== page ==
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Janome 7330 vs. Singer 3223R Comparison

The Janome 7330 and the Singer 3223R are two of the most popular affordable sewing machines we will compare today. In addition to being packed with features in an affordable price range, these two sewing machines produced excellent stitch quality.

What are the main differences between them? Allow me to simplify my answers here.

Janome 7330 vs. Singer 3223R: Comparison in Features

Sewing Machine Types

The Janome 7330 is a computerized sewing machine, while the Singer 3223R is a mechanical sewing machine. Since the machine types decide they differ a lot in features, I won’t make a suggestion.

You should choose carefully based on your sewing skills and goal.

Janome 7330 vs. Singer 3223R : Built-in Stitches

There are 30 stitches on Janome 7330. On the other hand, the Singer 3223R has 23 built-in stitches. Janome 7330 sewing machine comes with 6 one-step buttonhole(s), while Singer 3223R sewing machine has only 1 four-step buttonhole(s).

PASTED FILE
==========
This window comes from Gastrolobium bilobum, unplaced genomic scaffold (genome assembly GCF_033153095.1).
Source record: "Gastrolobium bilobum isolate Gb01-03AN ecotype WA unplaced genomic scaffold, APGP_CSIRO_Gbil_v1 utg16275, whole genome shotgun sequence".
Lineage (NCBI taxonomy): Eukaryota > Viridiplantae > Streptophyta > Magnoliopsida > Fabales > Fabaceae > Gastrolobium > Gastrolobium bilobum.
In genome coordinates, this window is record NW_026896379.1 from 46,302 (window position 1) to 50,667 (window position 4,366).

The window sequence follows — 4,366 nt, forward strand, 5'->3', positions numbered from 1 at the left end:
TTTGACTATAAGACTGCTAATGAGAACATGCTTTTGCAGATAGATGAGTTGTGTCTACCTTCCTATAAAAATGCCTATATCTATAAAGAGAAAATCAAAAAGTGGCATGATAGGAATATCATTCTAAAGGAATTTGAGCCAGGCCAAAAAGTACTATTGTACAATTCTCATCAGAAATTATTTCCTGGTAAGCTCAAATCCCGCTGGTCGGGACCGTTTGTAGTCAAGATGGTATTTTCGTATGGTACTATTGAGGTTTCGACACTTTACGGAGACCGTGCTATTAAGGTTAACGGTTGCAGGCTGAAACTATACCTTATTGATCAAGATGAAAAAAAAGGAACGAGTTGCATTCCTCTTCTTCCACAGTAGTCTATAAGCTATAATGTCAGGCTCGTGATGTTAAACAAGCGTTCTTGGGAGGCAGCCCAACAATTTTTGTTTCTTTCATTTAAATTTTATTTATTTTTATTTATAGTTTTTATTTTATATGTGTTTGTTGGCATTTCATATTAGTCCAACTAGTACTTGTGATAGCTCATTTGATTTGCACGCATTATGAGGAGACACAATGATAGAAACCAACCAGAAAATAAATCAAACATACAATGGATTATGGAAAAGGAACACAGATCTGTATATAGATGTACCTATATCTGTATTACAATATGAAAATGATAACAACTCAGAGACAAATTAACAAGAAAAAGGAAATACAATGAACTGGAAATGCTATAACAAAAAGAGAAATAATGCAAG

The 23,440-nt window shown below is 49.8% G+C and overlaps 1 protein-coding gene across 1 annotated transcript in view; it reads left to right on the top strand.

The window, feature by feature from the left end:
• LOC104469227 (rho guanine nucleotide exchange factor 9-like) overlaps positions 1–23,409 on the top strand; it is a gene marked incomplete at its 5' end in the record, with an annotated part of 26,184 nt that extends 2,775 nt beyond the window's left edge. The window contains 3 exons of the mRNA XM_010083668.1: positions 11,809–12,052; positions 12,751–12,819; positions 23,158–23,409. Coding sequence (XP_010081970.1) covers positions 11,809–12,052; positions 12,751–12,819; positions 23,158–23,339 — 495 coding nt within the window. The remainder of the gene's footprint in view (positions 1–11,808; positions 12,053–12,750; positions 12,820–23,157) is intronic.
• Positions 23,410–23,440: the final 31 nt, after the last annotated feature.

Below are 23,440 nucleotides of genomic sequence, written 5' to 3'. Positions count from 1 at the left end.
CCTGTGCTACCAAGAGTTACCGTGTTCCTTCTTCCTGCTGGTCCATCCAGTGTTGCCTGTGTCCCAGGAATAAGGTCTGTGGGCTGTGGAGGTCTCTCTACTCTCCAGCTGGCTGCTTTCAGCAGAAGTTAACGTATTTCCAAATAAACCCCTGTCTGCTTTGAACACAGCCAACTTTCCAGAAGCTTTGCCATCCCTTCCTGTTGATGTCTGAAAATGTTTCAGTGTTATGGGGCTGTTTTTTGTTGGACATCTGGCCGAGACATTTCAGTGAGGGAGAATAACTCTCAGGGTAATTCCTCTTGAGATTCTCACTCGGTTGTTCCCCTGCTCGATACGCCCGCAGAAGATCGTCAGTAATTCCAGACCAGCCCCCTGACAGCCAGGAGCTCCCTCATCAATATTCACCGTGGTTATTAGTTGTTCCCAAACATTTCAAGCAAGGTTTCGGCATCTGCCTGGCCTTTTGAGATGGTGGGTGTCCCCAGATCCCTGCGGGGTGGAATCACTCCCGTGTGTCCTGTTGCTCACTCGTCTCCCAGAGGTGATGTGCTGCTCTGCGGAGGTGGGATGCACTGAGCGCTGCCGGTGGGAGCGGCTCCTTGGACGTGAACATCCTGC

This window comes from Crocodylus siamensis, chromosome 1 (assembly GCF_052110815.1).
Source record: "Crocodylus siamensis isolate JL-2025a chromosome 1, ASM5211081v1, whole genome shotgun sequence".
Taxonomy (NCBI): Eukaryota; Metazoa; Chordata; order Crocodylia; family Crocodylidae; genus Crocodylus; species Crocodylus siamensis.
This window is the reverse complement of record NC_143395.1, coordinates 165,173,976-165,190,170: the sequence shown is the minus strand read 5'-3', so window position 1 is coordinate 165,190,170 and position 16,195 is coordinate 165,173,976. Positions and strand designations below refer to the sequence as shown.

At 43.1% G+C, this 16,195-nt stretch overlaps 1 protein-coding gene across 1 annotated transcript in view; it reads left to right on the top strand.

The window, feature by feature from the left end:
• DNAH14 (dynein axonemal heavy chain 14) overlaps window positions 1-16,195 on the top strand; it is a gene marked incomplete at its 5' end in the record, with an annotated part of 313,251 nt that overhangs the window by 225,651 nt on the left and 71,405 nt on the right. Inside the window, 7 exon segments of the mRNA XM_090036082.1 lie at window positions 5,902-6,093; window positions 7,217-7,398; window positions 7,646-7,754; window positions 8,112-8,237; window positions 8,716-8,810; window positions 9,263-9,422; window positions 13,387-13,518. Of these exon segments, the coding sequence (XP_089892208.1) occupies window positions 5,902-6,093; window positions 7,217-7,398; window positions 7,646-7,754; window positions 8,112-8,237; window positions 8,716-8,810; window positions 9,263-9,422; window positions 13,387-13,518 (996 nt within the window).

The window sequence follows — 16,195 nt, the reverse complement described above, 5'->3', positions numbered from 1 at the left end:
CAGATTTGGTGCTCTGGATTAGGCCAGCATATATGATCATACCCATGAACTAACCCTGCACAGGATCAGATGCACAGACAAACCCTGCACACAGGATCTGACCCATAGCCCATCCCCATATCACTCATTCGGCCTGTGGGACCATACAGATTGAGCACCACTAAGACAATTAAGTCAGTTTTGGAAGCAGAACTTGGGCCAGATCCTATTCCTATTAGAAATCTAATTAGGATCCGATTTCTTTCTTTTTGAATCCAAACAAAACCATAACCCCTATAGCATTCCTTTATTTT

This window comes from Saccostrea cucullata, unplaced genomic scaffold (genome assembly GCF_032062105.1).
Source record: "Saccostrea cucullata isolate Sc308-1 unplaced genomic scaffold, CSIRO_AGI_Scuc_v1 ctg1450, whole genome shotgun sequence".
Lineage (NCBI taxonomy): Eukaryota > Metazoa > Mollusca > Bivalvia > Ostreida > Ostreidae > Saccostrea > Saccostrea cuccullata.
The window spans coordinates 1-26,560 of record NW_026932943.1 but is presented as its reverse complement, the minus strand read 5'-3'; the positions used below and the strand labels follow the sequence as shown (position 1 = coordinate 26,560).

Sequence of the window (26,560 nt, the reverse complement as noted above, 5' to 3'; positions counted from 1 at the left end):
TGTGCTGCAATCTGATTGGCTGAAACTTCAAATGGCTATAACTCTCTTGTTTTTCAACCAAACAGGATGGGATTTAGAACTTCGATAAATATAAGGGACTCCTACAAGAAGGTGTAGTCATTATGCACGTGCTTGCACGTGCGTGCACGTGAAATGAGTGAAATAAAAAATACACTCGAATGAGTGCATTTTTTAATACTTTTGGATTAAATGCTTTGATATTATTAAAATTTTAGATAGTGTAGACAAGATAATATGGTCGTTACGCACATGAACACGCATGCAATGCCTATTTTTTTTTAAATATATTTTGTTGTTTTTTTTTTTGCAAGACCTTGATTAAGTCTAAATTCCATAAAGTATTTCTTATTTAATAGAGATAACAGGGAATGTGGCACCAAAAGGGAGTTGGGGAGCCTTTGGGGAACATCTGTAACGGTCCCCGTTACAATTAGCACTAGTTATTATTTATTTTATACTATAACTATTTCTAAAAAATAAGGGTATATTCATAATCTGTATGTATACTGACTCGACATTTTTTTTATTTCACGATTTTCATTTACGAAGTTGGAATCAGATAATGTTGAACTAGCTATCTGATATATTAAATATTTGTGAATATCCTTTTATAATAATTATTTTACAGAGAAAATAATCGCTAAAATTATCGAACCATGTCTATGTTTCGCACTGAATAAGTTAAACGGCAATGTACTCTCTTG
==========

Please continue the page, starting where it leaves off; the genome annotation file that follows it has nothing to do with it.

Weight

The Janome 7330 weighs approximately 18.2 lbs, while the Singer 3223R sewing machine comes with a weight of 12.2 lbs.

The extra weight can become cumbersome if you don’t have a set location in your home for your sewing machine.

Start/Stop Button

The Singer 3223R doesn’t come with a start/stop button, while the Janome 7330 does. A huge number of sewists don’t realize that using the start/stop button effectively can make sewing a whole lot easier. It is very useful for decorative stitches for example, as well as with free-motion quilting.

Speed Control Slider

The Janome 7330 arrives with a speed control slider while the Singer 3223R doesn’t. A speed control slide is a useful feature that allows you to set the maximum speed you are comfortable with.